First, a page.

By the time that sponsorship came around I had already set my goals for the season. I was already intimate with the North Cascades and our beloved Washington state and I wanted to peruse riding The Ten Highest Peaks in Washington, which I loved and feared at the same time. I originally planed for the Months of April-July but a chance encounter with the Sweetgrass Crew would send me to S.A. for June and July. At first I thought there was no way I could do it in two months but I decided to go for it anyways and tick them off one by one. Well it was August when I tackled Rainier but somehow I was able to do it. Not only that but I was fortunate to be involved with two films that season. First Solitaire with Sweetgrass Productions then secondly a documentary called FreeRider which followed me around for that entire season and put my personality on screen.
The list of thanks is endless but but within the ski community I would like to thank Jason Hummel, Scott McAllister, Amar Andalkar, Dan Howell, Scott Stuglemeyer, Hannah Carrigan, Boot, John Cocci, Brennan, Snowslut, Caley George, Will Ritter, Jason Bowes, Kathy and Robert Chrestensen, Chris Willis, Chris Gallardo, The Brit, All my Greenwater Crew, Tiana, Justus and Kalela (AKA team Crystal), Jacob Hase, The Welch kids, Jessie Rowe, the million people who picked my up hitchhiking over two years and everyone else I shared the skin track with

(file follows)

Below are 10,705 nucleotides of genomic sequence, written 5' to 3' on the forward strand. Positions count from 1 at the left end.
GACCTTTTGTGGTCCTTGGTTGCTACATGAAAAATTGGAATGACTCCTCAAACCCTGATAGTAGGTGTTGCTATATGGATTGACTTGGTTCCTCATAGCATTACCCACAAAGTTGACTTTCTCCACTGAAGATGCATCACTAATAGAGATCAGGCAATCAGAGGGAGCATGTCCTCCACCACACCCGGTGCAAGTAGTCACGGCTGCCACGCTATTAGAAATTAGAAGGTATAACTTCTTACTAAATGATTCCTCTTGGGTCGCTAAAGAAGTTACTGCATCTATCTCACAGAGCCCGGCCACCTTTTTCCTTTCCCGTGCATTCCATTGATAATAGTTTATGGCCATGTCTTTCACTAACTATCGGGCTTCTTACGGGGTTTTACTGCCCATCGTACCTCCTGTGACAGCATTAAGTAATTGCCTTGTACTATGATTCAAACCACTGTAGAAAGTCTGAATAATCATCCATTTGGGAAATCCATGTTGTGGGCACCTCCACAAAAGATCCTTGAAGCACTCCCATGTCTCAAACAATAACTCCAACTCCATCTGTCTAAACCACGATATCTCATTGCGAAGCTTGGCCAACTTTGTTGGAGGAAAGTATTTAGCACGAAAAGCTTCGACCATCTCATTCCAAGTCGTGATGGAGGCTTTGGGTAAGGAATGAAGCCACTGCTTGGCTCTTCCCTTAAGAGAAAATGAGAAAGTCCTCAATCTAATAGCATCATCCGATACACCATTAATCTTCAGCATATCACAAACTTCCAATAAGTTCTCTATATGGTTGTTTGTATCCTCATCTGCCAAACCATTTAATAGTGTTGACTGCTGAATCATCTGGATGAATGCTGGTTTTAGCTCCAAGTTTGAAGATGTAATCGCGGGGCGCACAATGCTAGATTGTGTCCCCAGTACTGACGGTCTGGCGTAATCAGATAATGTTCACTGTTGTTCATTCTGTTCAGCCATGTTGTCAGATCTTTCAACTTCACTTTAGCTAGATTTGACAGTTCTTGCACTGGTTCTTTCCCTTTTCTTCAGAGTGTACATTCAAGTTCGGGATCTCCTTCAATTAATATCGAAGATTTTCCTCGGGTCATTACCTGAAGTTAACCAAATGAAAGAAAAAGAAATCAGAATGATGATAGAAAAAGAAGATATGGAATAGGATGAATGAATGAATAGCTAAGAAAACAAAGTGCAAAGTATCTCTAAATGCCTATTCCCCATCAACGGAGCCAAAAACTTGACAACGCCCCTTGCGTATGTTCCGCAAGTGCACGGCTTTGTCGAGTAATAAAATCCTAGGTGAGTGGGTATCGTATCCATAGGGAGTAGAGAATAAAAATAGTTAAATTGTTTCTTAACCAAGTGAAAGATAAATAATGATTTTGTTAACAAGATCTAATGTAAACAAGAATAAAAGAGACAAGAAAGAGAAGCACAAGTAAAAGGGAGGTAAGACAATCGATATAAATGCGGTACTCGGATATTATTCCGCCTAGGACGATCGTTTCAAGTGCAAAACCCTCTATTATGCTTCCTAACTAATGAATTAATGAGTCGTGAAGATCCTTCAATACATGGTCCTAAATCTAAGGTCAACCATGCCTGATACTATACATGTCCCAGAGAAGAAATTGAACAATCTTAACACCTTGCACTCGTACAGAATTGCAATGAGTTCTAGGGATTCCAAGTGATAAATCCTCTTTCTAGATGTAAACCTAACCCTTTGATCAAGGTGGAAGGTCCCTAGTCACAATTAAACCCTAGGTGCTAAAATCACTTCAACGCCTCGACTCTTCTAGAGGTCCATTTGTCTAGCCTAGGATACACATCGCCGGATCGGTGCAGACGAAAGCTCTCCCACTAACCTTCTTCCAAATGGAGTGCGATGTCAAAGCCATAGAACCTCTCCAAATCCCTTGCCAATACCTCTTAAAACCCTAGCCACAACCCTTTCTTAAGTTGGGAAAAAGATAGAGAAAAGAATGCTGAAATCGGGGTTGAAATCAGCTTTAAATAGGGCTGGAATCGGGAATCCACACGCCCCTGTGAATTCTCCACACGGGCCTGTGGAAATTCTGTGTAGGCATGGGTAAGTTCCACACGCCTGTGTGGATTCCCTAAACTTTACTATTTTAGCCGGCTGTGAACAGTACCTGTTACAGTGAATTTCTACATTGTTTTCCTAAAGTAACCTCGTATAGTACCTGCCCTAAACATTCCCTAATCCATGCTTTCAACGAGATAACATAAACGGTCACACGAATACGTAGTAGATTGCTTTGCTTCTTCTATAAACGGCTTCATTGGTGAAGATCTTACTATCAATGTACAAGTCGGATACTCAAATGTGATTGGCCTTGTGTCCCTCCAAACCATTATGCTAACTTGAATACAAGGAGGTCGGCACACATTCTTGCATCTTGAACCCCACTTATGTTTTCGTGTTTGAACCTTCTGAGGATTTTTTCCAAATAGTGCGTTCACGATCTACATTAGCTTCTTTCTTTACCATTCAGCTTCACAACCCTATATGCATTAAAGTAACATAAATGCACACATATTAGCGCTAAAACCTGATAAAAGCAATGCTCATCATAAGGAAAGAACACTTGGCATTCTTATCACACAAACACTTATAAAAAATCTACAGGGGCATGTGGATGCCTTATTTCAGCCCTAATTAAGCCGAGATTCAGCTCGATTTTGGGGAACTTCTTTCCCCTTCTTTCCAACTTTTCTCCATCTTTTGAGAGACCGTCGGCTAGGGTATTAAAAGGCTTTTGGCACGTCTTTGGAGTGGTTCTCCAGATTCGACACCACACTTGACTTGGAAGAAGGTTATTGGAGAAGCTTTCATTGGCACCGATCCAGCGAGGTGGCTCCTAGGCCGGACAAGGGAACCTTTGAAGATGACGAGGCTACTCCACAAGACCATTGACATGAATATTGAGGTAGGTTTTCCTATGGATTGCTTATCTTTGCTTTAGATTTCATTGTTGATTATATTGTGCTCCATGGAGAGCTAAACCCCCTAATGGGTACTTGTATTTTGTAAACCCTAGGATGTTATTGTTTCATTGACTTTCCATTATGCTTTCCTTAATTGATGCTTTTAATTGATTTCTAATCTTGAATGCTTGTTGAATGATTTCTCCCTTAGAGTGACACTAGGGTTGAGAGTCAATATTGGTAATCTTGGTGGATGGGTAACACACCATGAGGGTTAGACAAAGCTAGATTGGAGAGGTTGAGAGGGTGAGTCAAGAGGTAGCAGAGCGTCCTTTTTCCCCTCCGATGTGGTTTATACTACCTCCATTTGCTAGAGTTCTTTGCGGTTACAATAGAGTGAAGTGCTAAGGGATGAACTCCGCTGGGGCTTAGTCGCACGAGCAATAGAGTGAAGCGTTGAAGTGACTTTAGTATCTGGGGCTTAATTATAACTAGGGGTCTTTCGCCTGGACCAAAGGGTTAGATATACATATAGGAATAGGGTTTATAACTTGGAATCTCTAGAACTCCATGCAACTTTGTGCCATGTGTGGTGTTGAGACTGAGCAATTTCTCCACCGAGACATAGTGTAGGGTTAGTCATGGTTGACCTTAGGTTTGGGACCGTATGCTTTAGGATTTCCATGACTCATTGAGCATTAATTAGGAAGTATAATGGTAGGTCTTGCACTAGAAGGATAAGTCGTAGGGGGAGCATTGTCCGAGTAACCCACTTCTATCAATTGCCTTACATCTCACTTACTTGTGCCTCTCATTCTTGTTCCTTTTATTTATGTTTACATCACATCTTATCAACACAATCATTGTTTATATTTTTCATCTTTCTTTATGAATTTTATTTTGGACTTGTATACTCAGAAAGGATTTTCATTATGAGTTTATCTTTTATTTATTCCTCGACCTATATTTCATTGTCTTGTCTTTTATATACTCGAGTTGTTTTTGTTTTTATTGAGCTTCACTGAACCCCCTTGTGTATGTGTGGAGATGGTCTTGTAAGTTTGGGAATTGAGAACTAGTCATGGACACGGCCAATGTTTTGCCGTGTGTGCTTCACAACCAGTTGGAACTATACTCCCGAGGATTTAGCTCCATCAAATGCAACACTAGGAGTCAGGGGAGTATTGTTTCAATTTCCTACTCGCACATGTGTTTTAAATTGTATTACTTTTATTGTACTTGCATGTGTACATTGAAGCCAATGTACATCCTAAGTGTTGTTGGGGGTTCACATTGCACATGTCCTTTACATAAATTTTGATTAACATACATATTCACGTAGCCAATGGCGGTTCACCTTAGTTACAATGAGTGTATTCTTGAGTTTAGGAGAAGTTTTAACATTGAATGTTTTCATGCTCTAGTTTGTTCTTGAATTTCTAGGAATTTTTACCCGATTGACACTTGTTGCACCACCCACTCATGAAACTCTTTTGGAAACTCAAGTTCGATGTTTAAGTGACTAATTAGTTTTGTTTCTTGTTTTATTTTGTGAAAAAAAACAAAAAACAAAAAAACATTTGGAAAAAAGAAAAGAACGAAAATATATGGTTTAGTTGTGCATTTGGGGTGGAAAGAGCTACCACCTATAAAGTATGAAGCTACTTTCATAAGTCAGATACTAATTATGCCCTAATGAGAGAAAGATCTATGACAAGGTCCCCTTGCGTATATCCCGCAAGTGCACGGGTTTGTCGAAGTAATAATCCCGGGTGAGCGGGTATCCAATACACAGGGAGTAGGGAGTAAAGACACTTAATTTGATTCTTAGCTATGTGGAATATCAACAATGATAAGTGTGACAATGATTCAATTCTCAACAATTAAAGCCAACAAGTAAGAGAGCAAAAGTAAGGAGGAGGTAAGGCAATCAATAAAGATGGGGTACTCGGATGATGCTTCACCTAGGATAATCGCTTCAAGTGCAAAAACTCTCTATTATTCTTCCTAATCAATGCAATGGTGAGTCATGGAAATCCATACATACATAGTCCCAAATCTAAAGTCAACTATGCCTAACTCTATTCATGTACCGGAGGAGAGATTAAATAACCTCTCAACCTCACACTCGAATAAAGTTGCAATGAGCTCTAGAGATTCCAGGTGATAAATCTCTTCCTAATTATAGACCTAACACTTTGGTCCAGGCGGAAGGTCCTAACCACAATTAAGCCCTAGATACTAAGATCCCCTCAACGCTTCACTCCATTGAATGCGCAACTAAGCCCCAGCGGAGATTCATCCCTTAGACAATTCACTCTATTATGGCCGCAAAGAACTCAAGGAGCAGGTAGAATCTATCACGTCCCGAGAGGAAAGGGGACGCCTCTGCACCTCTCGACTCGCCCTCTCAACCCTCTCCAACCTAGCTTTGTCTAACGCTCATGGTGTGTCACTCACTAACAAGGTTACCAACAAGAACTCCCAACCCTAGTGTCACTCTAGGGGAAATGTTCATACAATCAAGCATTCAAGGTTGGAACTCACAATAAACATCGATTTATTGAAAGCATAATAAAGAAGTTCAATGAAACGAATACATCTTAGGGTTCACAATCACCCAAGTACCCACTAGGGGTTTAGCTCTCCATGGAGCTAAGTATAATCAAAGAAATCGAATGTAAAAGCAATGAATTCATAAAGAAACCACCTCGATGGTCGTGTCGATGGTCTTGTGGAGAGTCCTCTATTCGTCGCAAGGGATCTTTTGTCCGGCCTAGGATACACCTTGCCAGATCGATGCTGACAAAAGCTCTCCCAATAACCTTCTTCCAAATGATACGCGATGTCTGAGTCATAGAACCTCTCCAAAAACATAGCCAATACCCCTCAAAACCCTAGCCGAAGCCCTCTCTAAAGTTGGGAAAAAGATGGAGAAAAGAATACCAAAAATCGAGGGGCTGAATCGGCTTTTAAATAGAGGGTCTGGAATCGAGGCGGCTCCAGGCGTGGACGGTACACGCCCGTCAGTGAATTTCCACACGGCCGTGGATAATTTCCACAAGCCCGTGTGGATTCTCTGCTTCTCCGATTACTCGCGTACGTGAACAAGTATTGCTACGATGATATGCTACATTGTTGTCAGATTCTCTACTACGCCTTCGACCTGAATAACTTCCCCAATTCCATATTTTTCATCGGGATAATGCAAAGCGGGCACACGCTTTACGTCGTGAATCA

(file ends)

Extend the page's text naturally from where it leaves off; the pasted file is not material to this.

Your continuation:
Post subject: From Paradise to Crystal: The Traverse of the Fallen
Posted: Tue Oct 23, 2012 1:40 pm
Joined: Mon Feb 25, 2008 12:40 pm Posts: 485
From Paradise to Crystal: The Traverse of the Fallen
If there is one area that I would call home it would be the Eastern side of MRNP which shares its borders with Crystal Mountain ski resort. For years I had dabbled in trips through these remote regions but had yet to link everything together. I had dreamed up a potential ski traverse that would link the terrain and connect all with a style of ups and downs riding the best lines the area had to offer. I originally named it The Traverse of the Fallen as a filler knowing that I would rename it at a later time but this never happened and it became fitting with all the casualties in the 2012 season.
If you have ever been at the Summit of Crystal Mountain Ski resort you have seen 1/3 of our route.
12 hours after putting on the PNW premiere of the FreeRider film at the Seattle Mountaineers hall we were skinning away from the Paradise parking lot, before long we were off the beaten path and breaking in our own skin track. In one sense it felt like we were retracing steps from a spring mission of an ascent of Little Tahoma from 8 months earlier but this time it was different. Instead of a single push spring day we were in the midst of winter with enough overnight gear to survive comfortably for 4 days.
We decided to camp up on the high ridge for both scenery purposes and to take the most advantage of the sunlight at both sunrise and sunse. As the sun sunk below the horizon we bared witness to a light show only nature could create with Rainiers shadow darkening our final destination a mere 20 miles away.